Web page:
Abstract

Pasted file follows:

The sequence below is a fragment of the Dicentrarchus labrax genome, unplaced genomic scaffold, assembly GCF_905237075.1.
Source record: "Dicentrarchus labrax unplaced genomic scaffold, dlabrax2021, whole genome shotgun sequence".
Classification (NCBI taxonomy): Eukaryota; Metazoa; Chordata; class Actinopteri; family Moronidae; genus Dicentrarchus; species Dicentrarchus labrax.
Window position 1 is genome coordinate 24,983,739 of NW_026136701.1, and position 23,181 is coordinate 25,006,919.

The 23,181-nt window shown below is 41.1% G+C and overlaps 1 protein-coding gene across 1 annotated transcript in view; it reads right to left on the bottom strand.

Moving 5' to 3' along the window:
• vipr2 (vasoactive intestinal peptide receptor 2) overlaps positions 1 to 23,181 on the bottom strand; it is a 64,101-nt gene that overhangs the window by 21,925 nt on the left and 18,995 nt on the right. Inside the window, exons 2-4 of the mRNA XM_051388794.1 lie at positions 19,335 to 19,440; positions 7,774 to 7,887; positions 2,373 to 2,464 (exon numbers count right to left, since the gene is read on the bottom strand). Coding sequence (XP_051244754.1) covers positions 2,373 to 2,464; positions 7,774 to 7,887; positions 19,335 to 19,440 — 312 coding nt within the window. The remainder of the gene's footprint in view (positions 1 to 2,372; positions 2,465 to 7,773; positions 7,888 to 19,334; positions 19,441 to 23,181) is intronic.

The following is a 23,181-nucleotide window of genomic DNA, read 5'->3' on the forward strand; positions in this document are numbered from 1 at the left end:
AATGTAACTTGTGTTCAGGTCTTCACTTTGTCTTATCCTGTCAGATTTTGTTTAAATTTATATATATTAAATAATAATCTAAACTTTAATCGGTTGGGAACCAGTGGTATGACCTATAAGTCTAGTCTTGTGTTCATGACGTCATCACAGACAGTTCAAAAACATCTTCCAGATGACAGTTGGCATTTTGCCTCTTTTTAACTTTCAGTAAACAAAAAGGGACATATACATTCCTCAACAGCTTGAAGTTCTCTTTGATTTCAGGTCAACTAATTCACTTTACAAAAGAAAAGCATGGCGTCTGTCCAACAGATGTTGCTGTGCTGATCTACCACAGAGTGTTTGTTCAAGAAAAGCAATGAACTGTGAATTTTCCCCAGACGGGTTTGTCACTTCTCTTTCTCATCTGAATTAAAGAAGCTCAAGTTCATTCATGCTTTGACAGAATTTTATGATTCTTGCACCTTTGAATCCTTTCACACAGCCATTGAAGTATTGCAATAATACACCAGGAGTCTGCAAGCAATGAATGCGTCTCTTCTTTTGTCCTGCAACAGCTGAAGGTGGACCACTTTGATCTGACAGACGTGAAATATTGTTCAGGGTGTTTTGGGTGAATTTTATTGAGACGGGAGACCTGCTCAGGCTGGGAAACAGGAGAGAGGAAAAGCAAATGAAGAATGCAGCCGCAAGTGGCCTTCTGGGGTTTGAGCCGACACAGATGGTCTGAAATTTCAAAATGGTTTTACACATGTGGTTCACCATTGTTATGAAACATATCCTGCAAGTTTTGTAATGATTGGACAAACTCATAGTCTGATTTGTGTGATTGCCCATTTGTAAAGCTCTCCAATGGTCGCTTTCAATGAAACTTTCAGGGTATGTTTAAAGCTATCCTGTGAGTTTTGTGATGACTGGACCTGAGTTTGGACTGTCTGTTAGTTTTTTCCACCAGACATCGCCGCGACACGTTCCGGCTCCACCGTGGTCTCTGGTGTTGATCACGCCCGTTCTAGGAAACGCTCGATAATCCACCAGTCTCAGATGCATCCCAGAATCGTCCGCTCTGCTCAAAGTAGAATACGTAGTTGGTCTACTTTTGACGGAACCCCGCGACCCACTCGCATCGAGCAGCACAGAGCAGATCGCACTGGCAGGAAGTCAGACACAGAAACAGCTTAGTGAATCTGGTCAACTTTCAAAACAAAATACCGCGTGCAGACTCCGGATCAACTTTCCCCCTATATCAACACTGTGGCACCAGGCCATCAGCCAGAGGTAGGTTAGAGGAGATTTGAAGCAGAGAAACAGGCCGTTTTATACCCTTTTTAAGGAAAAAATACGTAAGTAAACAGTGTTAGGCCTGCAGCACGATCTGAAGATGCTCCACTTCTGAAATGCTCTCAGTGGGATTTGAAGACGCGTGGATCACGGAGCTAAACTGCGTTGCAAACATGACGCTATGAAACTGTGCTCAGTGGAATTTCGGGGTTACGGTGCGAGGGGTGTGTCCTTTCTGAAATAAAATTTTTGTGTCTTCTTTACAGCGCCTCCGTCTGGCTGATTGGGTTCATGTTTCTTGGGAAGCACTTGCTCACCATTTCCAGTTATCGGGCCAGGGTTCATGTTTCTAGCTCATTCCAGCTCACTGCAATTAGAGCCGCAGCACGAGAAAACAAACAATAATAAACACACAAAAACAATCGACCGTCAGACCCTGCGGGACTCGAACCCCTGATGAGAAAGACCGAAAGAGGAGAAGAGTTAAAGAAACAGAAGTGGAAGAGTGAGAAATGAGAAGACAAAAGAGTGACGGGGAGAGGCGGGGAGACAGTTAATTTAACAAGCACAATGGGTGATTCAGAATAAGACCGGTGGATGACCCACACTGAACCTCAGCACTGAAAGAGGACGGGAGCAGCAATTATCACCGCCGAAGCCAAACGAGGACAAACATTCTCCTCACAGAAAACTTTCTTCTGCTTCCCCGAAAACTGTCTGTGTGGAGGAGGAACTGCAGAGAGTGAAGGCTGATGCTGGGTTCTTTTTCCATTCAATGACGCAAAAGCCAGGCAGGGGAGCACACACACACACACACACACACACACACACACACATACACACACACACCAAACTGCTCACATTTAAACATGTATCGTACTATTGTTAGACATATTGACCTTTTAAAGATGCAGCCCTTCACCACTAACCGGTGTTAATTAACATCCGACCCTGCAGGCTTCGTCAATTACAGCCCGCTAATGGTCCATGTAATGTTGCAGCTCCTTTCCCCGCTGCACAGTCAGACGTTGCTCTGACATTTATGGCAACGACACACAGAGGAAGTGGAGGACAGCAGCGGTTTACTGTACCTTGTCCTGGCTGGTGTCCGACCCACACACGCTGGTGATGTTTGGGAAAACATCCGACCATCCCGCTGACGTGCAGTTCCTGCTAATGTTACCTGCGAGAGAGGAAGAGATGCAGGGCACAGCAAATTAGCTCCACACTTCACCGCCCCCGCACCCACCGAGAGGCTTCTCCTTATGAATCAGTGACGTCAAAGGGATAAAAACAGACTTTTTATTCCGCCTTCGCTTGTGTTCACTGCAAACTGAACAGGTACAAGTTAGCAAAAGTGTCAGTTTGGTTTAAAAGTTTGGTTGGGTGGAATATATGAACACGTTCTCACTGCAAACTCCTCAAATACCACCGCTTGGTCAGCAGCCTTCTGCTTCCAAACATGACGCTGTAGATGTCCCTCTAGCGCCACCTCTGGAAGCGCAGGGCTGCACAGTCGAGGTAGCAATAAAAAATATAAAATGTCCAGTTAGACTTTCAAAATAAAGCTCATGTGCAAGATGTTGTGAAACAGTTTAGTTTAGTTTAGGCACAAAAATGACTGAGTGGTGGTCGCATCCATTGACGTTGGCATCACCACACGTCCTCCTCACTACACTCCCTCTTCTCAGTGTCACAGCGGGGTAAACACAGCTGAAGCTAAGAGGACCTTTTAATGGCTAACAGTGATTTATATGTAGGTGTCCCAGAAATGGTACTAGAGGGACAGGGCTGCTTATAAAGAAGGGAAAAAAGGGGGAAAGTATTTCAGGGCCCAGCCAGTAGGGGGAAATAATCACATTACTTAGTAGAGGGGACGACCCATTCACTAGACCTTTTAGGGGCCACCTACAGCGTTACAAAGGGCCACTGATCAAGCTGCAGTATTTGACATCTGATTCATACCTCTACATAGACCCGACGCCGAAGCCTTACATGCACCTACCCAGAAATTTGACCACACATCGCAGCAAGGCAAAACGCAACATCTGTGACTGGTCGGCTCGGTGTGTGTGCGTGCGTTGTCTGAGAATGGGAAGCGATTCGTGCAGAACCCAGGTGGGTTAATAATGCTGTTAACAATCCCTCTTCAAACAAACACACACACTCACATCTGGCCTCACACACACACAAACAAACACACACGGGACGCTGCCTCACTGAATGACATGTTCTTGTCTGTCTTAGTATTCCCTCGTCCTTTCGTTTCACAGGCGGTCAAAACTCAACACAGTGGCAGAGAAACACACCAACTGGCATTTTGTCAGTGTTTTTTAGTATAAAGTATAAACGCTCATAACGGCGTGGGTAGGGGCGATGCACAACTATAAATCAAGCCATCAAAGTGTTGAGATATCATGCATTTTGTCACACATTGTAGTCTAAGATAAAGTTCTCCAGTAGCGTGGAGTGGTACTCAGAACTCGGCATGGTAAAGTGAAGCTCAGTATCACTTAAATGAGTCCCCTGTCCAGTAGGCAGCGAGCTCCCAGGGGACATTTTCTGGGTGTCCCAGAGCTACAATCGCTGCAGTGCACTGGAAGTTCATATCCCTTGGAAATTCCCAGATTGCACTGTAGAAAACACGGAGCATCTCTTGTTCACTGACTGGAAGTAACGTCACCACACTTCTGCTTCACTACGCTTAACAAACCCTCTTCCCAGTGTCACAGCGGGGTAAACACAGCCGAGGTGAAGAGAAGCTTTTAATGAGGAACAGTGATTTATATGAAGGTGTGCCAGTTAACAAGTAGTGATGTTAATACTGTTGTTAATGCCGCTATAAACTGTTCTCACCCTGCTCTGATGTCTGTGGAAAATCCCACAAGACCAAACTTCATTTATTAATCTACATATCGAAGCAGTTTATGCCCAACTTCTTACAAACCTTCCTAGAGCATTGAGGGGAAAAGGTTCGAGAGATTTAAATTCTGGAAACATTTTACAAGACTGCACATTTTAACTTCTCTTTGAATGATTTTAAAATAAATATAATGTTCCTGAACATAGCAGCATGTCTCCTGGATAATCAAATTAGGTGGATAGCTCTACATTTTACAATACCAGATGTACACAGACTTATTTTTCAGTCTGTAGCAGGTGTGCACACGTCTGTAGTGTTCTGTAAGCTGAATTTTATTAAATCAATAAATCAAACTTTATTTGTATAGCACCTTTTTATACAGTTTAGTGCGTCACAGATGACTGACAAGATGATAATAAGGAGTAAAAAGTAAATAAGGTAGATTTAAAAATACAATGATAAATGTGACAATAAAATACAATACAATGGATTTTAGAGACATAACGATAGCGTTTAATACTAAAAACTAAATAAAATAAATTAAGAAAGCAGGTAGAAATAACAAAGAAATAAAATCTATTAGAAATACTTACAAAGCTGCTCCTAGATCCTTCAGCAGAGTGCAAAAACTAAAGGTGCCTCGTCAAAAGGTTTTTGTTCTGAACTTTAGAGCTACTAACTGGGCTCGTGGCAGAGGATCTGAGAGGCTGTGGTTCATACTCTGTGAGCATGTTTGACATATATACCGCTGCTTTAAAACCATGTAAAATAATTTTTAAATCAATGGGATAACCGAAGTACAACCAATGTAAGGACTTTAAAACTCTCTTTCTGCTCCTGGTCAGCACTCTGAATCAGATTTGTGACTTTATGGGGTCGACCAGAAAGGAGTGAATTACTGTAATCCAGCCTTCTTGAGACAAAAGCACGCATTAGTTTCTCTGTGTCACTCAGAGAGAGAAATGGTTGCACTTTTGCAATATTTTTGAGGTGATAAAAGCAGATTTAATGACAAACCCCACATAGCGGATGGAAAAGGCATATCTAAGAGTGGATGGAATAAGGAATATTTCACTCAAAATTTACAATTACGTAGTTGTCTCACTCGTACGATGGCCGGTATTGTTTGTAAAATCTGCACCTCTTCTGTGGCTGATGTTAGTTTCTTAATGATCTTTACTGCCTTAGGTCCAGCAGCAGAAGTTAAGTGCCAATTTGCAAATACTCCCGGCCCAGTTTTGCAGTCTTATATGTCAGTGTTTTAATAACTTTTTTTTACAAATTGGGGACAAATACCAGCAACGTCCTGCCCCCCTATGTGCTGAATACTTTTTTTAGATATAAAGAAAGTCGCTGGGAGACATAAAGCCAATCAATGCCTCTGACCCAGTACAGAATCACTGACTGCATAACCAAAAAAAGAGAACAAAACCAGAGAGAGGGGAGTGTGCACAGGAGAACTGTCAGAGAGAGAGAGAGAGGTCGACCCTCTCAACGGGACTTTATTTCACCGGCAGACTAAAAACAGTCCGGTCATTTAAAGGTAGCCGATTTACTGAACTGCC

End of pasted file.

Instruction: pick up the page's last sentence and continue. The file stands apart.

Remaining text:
The foraminiferal assemblages recorded in the modern environment and sedimentary successions of two boreholes drilled in the Melides lagoon have been analyzed and their paleoenvironmental interpretation suggests four stages in the Holocene history of the lagoon. Stage A represents a terrestrial environment older than 11 ka and contemporaneous with a low sea level and a distal shoreline. As a consequence of postglacial sea-level rise, a brackish environment, dominated by the species Ammonia tepida and Brizalina britannica, progressively developed in the area between 11–8 ka. It was followed by a normal-salinity environment with Asterigerinata mamilla, B. britannica and Cribroelphidium excavatum as the main species during the period 8–5.5 ka. This Stage B represents a marine advance into the Melides area characteristic of the lower Holocene worldwide. Around 5.5 ka (Stage C), a coastal lagoon environment developed as a consequence of formation of a sandy barrier, which isolated the previous marine setting from the open sea. Assemblages show that the lagoon was dominantly closed with fresh water to very slightly brackish conditions from 5.5->0.5 ka. Only the highly tolerant species Haynesina germanica is found abundantly in the few intervals containing foraminifera dated between >3.4 and <2.5 ka. Finally, Stage D, corresponding to the last >0.5 k.y., reflects human intervention on the lagoon with land reclamation activities and artificial opening of the inlet. Only H. germanica and A. tepida characterize the modern environment. This general pattern is in agreement with microfossil results obtained from other coastal sedimentary sequences studied during recent years in southwestern Portugal and, therefore, is proposed as a possible regional evolutionary model for the last 12,000 years.

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